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Charging the Mound: At What Point Does a Hot Streak Become a Breakout?

Chris Liss

Chris Liss

Chris Liss is RotoWire's Managing Editor and Host of RotoWIre Fantasy Sports Today on Sirius XM radio.

Jeff Erickson

Jeff Erickson

Jeff Erickson is a co-founder of RotoWire.com and the only two-time winner of Baseball Writer of the Year from the Fantasy Sports Writers Association. He roots for the Reds, Bengals, Red Wings, Pacers and Northwestern University (the real NU).

-----Original Message-----
From: jeff@rotowire.com
Sent: Tuesday, April 10, 2012 4:55pm
To: "Christopher Liss"
Subject: Re: Charging


I had my last draft of the season last night, my original AL-only, 4x4 scoring home league auction. My first thought after the draft was "thank God my drafts are over." But whatever it's a good life, and that's not what this column is going to be about. Instead, I want to talk about short-term fluctuations in value.

No matter how many times we preach not to get overly influenced by small samples, especially early season or spring training results, it happens all the time. Take the example of Francisco Liriano, whose value has been all over the map thanks to his results last year, in winter ball, in spring training and then in his first start against the Orioles this year. To give an idea of Liriano's fluctuating value, here's what he cost in four of my auction leagues:

XFL A 15-team, mixed, 5x5 keeper league populated mostly by industry types, with a couple of other veteran players mixed in. The auction is done at Ron Shandler's First Pitch Arizona Symposium during the Arizona Fall League, in November. He went unmentioned in the auction, but then was selected in the reserve draft in late March.

AL LABR 12-team AL-only, 5x5 auction league during the first weekend of March. Brad Evans took a chance on him for $6.

AL Tout Wars 12 team AL-only, 5x5 auction league, three weeks after LABR. Liriano went for $13.

Amici My aforementioned 11-team, AL-only, 4x4 home league from last night. He didn't go in the auction, instead falling to the second round of the reserves to Peter Schoenke.

Now, the first and last leagues aren't perfect comparisons, but they're close enough for this discussion. Good pitchers are good pitchers, and even though the 4x4 league doesn't reward strikeouts, I guarantee you that if Liriano didn't bomb in his first outing Saturday, he would have gone in the auction. I point out the purchase prices not to criticize those that spent more or less, but to illustrate that even in leagues populated by experts (or, if you prefer, members of the fantasy industry and fantasy veterans), we get swayed by short-term events.

Maybe Liriano isn't a perfect example because of his health issues last season, but then again, we always have underlying reasons when we change opinions on a player. My question here is this: Is it rational to react strongly to a short-term sample? Or are we just creating profit opportunities for others?

I think there are cases where it's better to act quickly. Maybe the Liriano owner in Tout Wars should be trying to trade him and still get $7 of value for his $13 player? If you were the Liriano owner, and someone offered an $8 Max Scherzer (the price is only relevant insomuch as it's how the market valued the two pitchers) to you, would you take him? It's easier to decide in shallower leagues with these guys on the margin if someone demonstrates a potential high ceiling, you churn your roster to get him. But in deeper leagues, those guys aren't freely available, so you have to make harder decisions. But I also think in some ways you have to act more quickly. If Liriano has three more bad starts, he's going to be throw-in material only for his owners.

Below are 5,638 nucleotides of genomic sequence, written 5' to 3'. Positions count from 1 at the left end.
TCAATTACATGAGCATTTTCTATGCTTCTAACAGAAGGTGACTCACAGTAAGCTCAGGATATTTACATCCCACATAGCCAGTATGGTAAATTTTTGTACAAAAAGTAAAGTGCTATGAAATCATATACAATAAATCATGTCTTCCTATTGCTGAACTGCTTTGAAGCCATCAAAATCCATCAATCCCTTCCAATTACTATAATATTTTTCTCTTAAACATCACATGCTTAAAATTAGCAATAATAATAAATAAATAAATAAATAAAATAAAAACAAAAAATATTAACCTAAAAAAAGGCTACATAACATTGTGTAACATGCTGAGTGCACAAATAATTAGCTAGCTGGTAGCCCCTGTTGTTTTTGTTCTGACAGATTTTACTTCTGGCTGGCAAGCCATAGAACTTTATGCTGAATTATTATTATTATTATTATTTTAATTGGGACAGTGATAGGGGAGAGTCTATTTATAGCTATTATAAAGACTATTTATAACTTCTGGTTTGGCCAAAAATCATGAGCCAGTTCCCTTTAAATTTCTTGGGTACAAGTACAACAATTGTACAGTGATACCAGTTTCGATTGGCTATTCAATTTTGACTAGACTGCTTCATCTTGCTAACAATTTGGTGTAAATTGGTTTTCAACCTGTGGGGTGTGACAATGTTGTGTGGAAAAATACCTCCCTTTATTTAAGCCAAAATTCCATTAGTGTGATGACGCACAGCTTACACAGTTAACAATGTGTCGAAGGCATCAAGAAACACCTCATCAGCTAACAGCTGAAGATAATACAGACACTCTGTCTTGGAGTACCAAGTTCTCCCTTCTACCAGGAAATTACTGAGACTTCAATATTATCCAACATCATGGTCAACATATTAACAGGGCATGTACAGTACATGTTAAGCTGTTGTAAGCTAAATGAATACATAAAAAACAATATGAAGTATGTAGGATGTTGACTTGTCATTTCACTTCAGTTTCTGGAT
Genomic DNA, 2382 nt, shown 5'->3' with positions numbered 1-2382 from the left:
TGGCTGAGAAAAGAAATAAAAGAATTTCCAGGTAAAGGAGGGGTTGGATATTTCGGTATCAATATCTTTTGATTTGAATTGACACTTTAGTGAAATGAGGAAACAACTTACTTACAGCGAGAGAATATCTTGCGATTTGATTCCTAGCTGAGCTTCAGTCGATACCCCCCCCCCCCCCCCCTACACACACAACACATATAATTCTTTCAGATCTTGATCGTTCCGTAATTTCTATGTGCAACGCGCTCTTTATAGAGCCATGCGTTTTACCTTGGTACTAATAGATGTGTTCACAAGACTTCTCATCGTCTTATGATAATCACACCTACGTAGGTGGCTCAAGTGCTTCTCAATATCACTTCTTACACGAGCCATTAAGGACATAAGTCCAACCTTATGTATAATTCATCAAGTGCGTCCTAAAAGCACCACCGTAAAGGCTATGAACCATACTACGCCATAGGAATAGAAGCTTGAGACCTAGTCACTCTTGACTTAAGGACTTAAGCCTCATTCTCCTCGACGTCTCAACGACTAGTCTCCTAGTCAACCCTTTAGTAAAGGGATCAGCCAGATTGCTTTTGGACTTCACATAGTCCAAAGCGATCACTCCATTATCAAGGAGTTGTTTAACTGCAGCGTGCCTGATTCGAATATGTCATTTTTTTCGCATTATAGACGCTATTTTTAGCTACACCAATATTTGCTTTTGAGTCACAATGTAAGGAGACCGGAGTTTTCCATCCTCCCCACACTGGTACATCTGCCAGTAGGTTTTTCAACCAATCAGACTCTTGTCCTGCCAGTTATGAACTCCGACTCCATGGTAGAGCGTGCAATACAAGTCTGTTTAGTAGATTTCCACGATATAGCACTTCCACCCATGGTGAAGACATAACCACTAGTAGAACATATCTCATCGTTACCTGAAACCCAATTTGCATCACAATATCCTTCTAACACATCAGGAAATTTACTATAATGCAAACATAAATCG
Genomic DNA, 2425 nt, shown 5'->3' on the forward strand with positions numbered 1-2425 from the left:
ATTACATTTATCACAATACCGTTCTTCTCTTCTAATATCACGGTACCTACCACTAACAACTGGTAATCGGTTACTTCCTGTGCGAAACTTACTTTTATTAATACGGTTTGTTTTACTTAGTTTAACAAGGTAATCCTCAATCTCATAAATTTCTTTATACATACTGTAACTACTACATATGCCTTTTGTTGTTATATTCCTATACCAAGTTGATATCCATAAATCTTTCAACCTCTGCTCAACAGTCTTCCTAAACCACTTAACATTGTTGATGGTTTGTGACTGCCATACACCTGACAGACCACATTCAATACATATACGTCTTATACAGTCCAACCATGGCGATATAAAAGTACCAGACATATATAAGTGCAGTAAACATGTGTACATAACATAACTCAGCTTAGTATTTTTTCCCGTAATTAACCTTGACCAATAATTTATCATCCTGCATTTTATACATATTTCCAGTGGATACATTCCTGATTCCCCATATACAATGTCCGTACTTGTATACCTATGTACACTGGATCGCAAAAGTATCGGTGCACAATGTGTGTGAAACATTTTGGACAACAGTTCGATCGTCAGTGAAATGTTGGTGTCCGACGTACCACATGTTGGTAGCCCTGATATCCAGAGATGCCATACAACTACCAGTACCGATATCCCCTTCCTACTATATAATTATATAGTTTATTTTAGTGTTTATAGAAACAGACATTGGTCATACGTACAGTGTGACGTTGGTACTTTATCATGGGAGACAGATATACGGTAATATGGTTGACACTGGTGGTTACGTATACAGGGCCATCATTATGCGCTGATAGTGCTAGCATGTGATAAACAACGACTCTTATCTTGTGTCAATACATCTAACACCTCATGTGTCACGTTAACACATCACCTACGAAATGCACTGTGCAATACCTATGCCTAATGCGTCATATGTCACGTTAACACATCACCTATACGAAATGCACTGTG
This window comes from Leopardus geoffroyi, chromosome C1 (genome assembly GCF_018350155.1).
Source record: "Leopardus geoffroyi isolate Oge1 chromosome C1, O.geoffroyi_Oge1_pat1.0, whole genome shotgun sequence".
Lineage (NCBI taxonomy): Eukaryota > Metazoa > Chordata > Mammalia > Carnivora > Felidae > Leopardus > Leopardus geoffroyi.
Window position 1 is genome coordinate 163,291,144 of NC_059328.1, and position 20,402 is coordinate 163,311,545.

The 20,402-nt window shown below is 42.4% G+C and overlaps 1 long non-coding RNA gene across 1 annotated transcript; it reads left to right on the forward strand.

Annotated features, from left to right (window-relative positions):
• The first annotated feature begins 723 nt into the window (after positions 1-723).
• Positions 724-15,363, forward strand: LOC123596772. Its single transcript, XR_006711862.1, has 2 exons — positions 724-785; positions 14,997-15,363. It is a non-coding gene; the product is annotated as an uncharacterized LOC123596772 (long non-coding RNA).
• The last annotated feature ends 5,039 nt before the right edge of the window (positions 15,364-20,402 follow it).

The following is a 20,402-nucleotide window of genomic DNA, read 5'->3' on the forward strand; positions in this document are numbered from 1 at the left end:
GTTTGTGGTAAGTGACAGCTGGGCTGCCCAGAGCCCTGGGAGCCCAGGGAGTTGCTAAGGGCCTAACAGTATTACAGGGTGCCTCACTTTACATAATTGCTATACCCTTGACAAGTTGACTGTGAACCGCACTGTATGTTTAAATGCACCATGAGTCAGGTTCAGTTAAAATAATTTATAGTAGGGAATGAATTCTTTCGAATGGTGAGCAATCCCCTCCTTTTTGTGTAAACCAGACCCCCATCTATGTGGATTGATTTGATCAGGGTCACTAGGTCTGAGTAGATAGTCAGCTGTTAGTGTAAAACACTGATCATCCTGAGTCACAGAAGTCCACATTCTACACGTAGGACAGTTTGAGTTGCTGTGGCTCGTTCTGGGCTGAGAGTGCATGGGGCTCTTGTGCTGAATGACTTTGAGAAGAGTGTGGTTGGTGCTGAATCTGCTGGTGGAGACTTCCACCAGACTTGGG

Do you agree with that premise, even if not necessarily with Liriano? If so, who else should we be looking to sell short while we still can?


-----Original Message-----
From: "Christopher Liss"
Sent: Tuesday, April 10, 2012 8:59pm
To: jeff@rotowire.com
Subject: Re: Charging


The 4x4 league is pretty deceptive because Liriano pitches for the Twins, who aren't projected to offer a lot of run support, and starters are mainly there for their wins. He might help in ERA and WHIP, but I'm assuming you count his first outing, so you're already in the hole there. I would have taken him in the auction for sure, but probably only for a couple bucks in that format. In AL LABR/Tout, I still think he's worth about $8. He was very good this spring, and we all know what he can do if healthy. In other words, I would have bumped him up from about $7 in early March (really should have bought him at the auction but had a bad vibe, so let Evans get him at $6), to $10 in late March (Tout), and back down to $8 now. In other words, I think his value has changed a little, but a couple good or bad outings aren't dispositive of much when you're dealing with a pitcher like that who could be great at any point, or get hurt and be out for the year.

I think we should be more prepared to act on a small sample where the magnitude of the change is greatest. In other words, if you flip a coin 10 times and get eight heads, I wouldn't conclude from that sample that the coin is weighted. But if you got 10 heads in 10 flips, the sample would be equally small, but the odds of that happening by pure luck are less than 1 in 1,000. It wouldn't be proof the coin were weighted, but it would at least make you seriously wonder.